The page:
Tuesday, September 1, 2015

The Productivity Report

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Channeling my love of productivity, I've been working slowly on a book that aims to bridge the gap between the research we know about increasing productivity and our practices.

To make the insights I find available sooner, I started ProductivityReport.org, a blog updated every Monday with findings from real research about what we can and should be doing (or not doing) to help ourselves achieve productivity goals.


I hope you'll check it out!

Thursday, July 23, 2015

Foods of South India: Nannari Sharbath

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Nannari sharbath is a very sweet and fruity tasting drink made with sarsaparilla root syrup. Nannari is just another name for sarsaparilla. Whenever I look up individual ingredients used in Indian cooking, I almost always find theoretical associated health benefits. Nannari supposedly helps one cool down, which is what you want to do when the temperature hits 106 Fahrenheit and the humidity is 100 percent. In Chennai, that's called May and June. We only felt the tail end of the extreme heat because we arrived in early July. Most days are topping out at 100 or 98 now.

The drink pictured at right has basil seeds floating on top, which I adore. Basil seeds that have been soaked long enough to create a jelly layer on the outside are common in southeast Asian drinks. The texture feels similar to soaked chia seeds. Basil seeds also apparently have some health benefits: cooling, digestion aid, and so forth.

Sarsaparilla was popular in the United States back in the 19th Century, when people were into health tonics and elixirs. You might also recognize it from The Big Lebowski as the drink The Stranger (played by Sam Eliot) orders at the bowling alley bar.

Tuesday, July 21, 2015

Foods of South India: Coconut Chutney

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Coconut chutney, I believe it's unique to south India, though I have no doubt you can get it elsewhere. Coconut chutney is a dip or condiment, like any other chutney, but it's more savory than sweet, which might confuse anyone who's used to sweetened shredded dried coconut.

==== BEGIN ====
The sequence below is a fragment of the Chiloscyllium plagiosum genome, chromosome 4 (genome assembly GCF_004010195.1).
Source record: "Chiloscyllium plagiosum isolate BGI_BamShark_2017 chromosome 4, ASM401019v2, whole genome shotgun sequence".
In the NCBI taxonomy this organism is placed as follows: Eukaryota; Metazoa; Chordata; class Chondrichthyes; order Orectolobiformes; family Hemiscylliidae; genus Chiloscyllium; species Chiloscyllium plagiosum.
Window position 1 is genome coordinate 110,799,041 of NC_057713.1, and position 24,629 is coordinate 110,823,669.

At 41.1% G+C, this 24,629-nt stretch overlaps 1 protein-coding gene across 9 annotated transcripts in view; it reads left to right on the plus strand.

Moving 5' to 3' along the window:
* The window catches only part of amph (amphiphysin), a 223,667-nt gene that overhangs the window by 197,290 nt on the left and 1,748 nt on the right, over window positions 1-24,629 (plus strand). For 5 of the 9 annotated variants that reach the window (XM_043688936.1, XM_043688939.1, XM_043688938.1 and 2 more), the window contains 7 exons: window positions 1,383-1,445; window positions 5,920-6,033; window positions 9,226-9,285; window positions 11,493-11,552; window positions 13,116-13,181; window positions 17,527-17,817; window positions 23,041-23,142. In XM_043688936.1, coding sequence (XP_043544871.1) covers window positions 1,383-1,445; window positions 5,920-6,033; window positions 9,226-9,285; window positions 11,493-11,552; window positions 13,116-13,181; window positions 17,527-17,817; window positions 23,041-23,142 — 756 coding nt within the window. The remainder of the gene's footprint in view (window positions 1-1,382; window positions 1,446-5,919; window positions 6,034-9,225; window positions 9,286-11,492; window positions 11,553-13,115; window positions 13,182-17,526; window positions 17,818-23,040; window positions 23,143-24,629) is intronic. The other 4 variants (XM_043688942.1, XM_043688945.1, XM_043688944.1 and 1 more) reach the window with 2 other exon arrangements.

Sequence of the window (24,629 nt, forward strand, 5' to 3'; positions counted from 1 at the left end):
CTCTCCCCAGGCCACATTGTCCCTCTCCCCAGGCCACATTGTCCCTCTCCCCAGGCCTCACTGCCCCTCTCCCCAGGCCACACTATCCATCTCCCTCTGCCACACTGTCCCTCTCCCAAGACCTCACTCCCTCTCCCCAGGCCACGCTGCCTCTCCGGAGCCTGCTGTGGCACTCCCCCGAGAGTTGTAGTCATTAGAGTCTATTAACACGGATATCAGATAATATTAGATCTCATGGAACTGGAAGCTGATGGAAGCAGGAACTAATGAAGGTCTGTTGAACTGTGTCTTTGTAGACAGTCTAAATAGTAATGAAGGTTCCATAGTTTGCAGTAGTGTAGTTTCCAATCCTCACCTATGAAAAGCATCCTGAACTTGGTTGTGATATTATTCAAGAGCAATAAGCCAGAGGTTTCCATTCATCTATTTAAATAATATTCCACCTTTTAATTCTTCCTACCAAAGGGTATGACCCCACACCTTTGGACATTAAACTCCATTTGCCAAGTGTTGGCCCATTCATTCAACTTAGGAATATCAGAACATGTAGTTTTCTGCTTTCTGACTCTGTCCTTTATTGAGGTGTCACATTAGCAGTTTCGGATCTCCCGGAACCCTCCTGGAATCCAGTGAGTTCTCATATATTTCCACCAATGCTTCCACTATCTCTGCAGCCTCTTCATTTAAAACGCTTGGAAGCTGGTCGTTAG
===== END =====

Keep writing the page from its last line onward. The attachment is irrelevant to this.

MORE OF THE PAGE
In southern India and similar regions, coconut chutney is commonly seen at breakfast, served alongside idlis and vada.

Coconut chutney has heaps of fresh shredded coconut, which is more toothsome than the sweetened kind that you'd find in a macaroon. When the chutney is mounded in a dish or onto a plate (which might be nothing more than a banana leaf) coconut water and cream drain to the bottom, leaving a lot of meat in the scoopable top part. Mixed into it might be a few black peppercorns or chilies, or curry leaves (not to be confused with curry powder). 

I’ve mostly had white coconut chutney, but it can have a greenish tint or be fully orange-red, depending on the other ingredients.

Monday, July 20, 2015

Foods of South India: Medu Vada

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Vadas, or medu vadas, I like a lot. They look and taste like deep fried doughnuts, but they're savory. Like idlis, vadas make for a fairly nutritional breakfast, if you can see past the fact that they're deep-fried. The dough is made with ground up lentils flavored with curry leaves and chilies, and you dip bites of vada into a lentil soup called sambar. All those lentils add up to some decent protein. 

If you’re me, however, you dip hunks of vada in chutney, because I just can't get enough chutney. 

I've read that a "vada" can be any kind of savory fried snack or fritter, so I'm not sure if the doughnut variety is specific to Chennai or if I simply haven’t encountered other vadas yet.